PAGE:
Receive Iron As Needed Blog Posts By E-Mail

7.16.2014

From the Battlefield to the Bride

"When I decided to get married at 40, I couldn't find a dress with the modernity or sophistication I wanted. That's when I saw the opportunity for a wedding gown business."
                                                 -Vera Wang

Parachute Wedding Dress Worn 
by Mrs. Hensinger in 1947
We are nearing the summit of peak wedding season. The average amount spent on a wedding dress is well over a grand and a Marchesa gown retails for close to $6,000 on net-a-porter.com. Quite a contrast from today's standards, brides-to-be in the 1940s had bigger concerns weighing on their minds than what type of cake they would eat or who would photograph their wedding. Many just hoped their fiancé would return home safely from the war.

War rations directly impacted fashion in the 1940s. Wool and cotton were commandeered for uniforms and other military supplies while silk and nylon were needed for parachutes. Hemlines rose and swimsuit necklines plunged as designers consciously stuck to war limitations, which led to saving fifteen million yards of fabric. Vogue reported this figure in May 1943 while giving its approval of "The Narrow Look."

Those engaged to be married didn't have the luxury of popping by a shop and choosing a wedding dress consisting of silk, lace, and tulle. If they were lucky, a parachute might blow their way . . .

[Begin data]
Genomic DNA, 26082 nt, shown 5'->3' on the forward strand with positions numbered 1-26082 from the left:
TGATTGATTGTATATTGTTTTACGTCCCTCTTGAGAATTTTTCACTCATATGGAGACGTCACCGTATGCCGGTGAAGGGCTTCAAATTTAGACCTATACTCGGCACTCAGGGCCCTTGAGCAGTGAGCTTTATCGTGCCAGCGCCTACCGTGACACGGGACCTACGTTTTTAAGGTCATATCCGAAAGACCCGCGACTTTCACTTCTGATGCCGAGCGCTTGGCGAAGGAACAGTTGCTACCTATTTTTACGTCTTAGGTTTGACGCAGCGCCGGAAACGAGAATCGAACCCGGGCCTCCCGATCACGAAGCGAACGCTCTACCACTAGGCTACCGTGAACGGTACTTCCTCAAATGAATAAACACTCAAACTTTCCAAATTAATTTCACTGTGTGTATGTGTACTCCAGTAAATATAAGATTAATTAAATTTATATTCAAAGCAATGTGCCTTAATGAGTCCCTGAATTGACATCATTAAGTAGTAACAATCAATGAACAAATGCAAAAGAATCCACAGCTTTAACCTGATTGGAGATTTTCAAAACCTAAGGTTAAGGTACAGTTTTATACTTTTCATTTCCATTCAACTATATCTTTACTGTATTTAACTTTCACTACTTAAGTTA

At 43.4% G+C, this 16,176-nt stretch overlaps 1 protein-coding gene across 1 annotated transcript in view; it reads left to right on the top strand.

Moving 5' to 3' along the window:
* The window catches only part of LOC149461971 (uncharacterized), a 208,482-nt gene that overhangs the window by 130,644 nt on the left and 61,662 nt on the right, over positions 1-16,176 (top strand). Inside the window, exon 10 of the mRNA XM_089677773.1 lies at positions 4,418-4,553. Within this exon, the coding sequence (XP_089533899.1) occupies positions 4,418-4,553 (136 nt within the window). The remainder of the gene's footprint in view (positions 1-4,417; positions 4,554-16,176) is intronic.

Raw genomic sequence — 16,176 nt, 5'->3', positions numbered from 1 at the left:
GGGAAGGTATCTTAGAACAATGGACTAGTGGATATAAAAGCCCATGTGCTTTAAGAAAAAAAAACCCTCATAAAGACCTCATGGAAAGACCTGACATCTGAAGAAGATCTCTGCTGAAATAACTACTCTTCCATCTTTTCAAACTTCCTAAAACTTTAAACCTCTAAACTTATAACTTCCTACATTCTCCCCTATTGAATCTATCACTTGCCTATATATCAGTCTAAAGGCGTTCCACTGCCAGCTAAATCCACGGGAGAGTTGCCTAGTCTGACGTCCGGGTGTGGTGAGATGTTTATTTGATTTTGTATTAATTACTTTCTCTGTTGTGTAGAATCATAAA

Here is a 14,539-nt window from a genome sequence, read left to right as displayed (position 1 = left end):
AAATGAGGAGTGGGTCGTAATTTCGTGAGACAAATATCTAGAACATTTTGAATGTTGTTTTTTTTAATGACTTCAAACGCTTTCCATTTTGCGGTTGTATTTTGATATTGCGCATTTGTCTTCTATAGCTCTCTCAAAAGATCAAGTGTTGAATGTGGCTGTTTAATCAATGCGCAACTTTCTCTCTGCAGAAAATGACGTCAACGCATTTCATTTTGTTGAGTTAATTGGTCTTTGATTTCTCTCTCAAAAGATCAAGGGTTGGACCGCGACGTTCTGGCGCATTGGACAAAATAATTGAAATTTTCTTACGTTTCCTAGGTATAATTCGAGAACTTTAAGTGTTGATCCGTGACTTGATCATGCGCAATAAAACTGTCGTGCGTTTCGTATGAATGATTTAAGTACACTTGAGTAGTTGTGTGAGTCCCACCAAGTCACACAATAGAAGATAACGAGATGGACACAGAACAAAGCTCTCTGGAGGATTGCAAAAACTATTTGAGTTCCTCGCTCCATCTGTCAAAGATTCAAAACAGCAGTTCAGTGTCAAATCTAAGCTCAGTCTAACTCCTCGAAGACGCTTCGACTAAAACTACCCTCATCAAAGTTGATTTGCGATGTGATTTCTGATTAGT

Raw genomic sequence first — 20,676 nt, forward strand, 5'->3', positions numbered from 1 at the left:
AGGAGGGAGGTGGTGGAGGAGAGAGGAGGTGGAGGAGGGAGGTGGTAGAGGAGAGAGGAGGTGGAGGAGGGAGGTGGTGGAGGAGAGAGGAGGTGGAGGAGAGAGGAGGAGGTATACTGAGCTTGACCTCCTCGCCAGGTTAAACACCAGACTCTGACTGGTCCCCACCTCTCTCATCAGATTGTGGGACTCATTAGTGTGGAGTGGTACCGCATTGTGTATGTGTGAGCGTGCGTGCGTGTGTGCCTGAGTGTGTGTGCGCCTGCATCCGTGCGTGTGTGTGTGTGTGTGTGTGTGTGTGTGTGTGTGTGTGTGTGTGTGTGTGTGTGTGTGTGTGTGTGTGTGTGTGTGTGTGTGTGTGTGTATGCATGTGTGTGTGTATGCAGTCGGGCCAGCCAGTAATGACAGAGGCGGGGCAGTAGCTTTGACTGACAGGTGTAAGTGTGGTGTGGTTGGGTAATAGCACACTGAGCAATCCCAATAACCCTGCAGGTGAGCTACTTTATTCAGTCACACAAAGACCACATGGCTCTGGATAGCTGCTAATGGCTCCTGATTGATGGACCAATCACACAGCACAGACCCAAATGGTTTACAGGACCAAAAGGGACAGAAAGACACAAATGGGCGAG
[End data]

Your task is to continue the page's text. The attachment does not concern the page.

Mr. Reynolds with Mrs. Reynolds Wearing
Her Parachute Silk Wedding Dress in 1946
In 1944, Major Claude Hensinger, was returning with his crew from a bombing raid over Yowata, Japan, when his engine caught fire. Major Hensinger clung to the parachute that saved his life and later gave it to his girlfriend Ruth to use for her wedding gown when he proposed. Ruth wanted her dress to resemble Vivien Leigh's in Gone with the Wind. She hired a seamstress to complete the look and became Mrs. Hensinger on July 19, 1947. Ruth signed over her dress to the Smithsonian in the 1990s.

Joyce Adney and Adrien Reynolds's story was not much different than the Hensingers'. According to the National WWII Museum of New Orleans, Mr. Reynolds and his fellow Marines stumbled upon several unused Japanese parachutes while clearing out some caves in 1944. He sent one of the parachutes back to his bride-to-be Joyce for safekeeping.

Just as many other brides did at the time, Joyce also had her wedding dress constructed out of parachute silk. Her mother, a seamstress who lived in another state, had Joyce measure her bust and waist using strings. She then mailed the strings to her mother to use as guides in sewing the dress for her big day. Although Joyce didn't have the opportunity to try on a multitude of Vera Wang and Marchesa dresses, the future Mrs. Reynolds would have quite a story to tell.

I didn't make a wedding dress, but I did incorporate two white parachute buckles into my latest design. The jacket and shorts are made out of a blue organic twill from Mood Fabrics. I included square cap sleeves and two belts (made out of the same twill fabric) and attached the parachute buckles. I also made a pair of matching high-waisted shorts to complete the look. This summer shorts suit may not have a romantic war-related backstory, but I'm just happy I didn't have to wait for a parachute to fall from the sky to make it with.

Made in Colorado